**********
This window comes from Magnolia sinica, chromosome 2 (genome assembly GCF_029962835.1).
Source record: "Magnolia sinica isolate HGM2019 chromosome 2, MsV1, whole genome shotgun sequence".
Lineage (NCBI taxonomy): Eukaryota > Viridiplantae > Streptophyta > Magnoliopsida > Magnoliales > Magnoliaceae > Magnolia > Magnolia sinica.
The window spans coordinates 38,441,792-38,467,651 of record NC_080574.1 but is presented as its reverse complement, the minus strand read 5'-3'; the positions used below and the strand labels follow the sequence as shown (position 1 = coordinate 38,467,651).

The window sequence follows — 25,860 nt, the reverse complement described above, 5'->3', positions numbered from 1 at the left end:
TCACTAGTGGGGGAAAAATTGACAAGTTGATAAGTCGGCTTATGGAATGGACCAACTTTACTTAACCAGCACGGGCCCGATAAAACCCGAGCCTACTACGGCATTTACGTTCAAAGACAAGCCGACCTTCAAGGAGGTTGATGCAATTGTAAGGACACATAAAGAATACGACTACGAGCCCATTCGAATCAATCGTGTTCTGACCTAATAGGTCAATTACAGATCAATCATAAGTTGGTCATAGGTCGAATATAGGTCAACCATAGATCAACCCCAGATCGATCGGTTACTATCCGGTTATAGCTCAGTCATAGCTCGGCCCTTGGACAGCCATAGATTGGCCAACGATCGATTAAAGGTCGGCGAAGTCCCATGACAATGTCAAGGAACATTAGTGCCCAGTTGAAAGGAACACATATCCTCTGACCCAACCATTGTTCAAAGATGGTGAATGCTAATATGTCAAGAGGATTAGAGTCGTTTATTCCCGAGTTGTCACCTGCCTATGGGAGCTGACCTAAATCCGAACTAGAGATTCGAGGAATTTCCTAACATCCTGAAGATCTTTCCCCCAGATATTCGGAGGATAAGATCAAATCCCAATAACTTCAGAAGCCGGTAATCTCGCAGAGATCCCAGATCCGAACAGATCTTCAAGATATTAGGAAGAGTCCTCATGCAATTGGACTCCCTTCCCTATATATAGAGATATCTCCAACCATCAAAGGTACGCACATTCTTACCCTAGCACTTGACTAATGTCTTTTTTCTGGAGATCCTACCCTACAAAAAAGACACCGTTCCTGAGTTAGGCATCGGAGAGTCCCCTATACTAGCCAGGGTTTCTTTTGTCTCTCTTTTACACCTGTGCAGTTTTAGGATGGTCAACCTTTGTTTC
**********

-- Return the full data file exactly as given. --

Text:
This window comes from Magnolia sinica, chromosome 2 (genome assembly GCF_029962835.1).
Source record: "Magnolia sinica isolate HGM2019 chromosome 2, MsV1, whole genome shotgun sequence".
Lineage (NCBI taxonomy): Eukaryota > Viridiplantae > Streptophyta > Magnoliopsida > Magnoliales > Magnoliaceae > Magnolia > Magnolia sinica.
The window spans coordinates 38,441,792-38,467,651 of record NC_080574.1 but is presented as its reverse complement, the minus strand read 5'-3'; the positions used below and the strand labels follow the sequence as shown (position 1 = coordinate 38,467,651).

The window sequence follows — 25,860 nt, the reverse complement described above, 5'->3', positions numbered from 1 at the left end:
TCACTAGTGGGGGAAAAATTGACAAGTTGATAAGTCGGCTTATGGAATGGACCAACTTTACTTAACCAGCACGGGCCCGATAAAACCCGAGCCTACTACGGCATTTACGTTCAAAGACAAGCCGACCTTCAAGGAGGTTGATGCAATTGTAAGGACACATAAAGAATACGACTACGAGCCCATTCGAATCAATCGTGTTCTGACCTAATAGGTCAATTACAGATCAATCATAAGTTGGTCATAGGTCGAATATAGGTCAACCATAGATCAACCCCAGATCGATCGGTTACTATCCGGTTATAGCTCAGTCATAGCTCGGCCCTTGGACAGCCATAGATTGGCCAACGATCGATTAAAGGTCGGCGAAGTCCCATGACAATGTCAAGGAACATTAGTGCCCAGTTGAAAGGAACACATATCCTCTGACCCAACCATTGTTCAAAGATGGTGAATGCTAATATGTCAAGAGGATTAGAGTCGTTTATTCCCGAGTTGTCACCTGCCTATGGGAGCTGACCTAAATCCGAACTAGAGATTCGAGGAATTTCCTAACATCCTGAAGATCTTTCCCCCAGATATTCGGAGGATAAGATCAAATCCCAATAACTTCAGAAGCCGGTAATCTCGCAGAGATCCCAGATCCGAACAGATCTTCAAGATATTAGGAAGAGTCCTCATGCAATTGGACTCCCTTCCCTATATATAGAGATATCTCCAACCATCAAAGGTACGCACATTCTTACCCTAGCACTTGACTAATGTCTTTTTTCTGGAGATCCTACCCTACAAAAAAGACACCGTTCCTGAGTTAGGCATCGGAGAGTCCCCTATACTAGCCAGGGTTTCTTTTGTCTCTCTTTTACACCTGTGCAGTTTTAGGATGGTCAACCTTTGTTTC